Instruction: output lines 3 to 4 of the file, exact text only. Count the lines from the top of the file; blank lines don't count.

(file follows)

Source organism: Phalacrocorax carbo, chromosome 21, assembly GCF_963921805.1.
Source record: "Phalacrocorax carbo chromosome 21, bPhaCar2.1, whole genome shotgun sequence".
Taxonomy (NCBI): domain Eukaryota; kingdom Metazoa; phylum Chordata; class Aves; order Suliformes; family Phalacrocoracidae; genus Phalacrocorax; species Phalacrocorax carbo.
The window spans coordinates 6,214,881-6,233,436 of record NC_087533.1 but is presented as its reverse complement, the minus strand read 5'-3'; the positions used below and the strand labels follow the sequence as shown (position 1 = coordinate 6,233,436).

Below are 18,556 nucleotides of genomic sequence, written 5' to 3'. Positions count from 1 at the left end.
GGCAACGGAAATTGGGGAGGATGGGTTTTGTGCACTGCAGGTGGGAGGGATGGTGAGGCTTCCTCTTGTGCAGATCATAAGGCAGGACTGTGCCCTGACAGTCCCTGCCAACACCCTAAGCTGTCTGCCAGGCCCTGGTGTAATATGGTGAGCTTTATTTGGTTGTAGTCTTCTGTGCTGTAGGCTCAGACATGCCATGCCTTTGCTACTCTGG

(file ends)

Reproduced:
Taxonomy (NCBI): domain Eukaryota; kingdom Metazoa; phylum Chordata; class Aves; order Suliformes; family Phalacrocoracidae; genus Phalacrocorax; species Phalacrocorax carbo.
The window spans coordinates 6,214,881-6,233,436 of record NC_087533.1 but is presented as its reverse complement, the minus strand read 5'-3'; the positions used below and the strand labels follow the sequence as shown (position 1 = coordinate 6,233,436).